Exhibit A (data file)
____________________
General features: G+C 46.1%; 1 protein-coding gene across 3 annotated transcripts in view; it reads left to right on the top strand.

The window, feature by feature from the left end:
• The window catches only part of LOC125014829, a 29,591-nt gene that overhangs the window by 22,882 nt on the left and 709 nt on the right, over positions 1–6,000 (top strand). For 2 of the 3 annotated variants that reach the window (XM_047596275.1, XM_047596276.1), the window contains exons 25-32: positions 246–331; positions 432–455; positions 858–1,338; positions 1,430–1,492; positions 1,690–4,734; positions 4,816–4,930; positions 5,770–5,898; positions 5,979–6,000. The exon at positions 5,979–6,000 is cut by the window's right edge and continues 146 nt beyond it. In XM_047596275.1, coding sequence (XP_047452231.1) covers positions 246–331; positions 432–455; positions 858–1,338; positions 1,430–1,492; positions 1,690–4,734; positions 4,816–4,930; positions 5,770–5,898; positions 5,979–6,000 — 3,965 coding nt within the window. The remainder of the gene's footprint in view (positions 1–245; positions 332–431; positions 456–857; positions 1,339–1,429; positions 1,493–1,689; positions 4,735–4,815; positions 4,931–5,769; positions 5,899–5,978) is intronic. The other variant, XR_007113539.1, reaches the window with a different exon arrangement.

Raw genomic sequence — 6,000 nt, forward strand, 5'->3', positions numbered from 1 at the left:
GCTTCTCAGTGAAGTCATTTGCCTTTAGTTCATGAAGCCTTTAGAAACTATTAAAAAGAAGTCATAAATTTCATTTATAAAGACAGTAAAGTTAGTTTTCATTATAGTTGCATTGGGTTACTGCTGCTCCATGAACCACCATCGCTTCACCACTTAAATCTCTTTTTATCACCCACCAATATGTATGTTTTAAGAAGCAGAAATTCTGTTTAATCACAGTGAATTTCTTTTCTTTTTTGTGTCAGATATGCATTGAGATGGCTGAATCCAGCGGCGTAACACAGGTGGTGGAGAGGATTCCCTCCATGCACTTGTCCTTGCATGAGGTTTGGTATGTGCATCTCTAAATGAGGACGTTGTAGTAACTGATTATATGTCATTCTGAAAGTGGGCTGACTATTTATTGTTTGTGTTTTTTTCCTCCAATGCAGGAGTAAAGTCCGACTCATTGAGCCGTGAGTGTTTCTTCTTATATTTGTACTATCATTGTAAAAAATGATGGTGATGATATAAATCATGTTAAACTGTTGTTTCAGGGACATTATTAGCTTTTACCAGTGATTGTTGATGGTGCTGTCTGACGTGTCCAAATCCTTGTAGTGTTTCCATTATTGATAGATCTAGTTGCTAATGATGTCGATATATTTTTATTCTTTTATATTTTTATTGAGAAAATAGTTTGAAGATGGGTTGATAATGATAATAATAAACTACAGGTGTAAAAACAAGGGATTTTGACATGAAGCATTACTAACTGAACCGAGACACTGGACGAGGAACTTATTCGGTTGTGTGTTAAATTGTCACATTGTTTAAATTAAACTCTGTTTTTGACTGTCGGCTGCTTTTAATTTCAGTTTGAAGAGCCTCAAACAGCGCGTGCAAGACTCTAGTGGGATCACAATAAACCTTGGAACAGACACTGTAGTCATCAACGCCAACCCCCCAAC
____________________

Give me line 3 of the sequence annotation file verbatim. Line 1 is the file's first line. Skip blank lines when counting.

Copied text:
• The window catches only part of LOC125014829, a 29,591-nt gene that overhangs the window by 22,882 nt on the left and 709 nt on the right, over positions 1–6,000 (top strand). For 2 of the 3 annotated variants that reach the window (XM_047596275.1, XM_047596276.1), the window contains exons 25-32: positions 246–331; positions 432–455; positions 858–1,338; positions 1,430–1,492; positions 1,690–4,734; positions 4,816–4,930; positions 5,770–5,898; positions 5,979–6,000. The exon at positions 5,979–6,000 is cut by the window's right edge and continues 146 nt beyond it. In XM_047596275.1, coding sequence (XP_047452231.1) covers positions 246–331; positions 432–455; positions 858–1,338; positions 1,430–1,492; positions 1,690–4,734; positions 4,816–4,930; positions 5,770–5,898; positions 5,979–6,000 — 3,965 coding nt within the window. The remainder of the gene's footprint in view (positions 1–245; positions 332–431; positions 456–857; positions 1,339–1,429; positions 1,493–1,689; positions 4,735–4,815; positions 4,931–5,769; positions 5,899–5,978) is intronic. The other variant, XR_007113539.1, reaches the window with a different exon arrangement.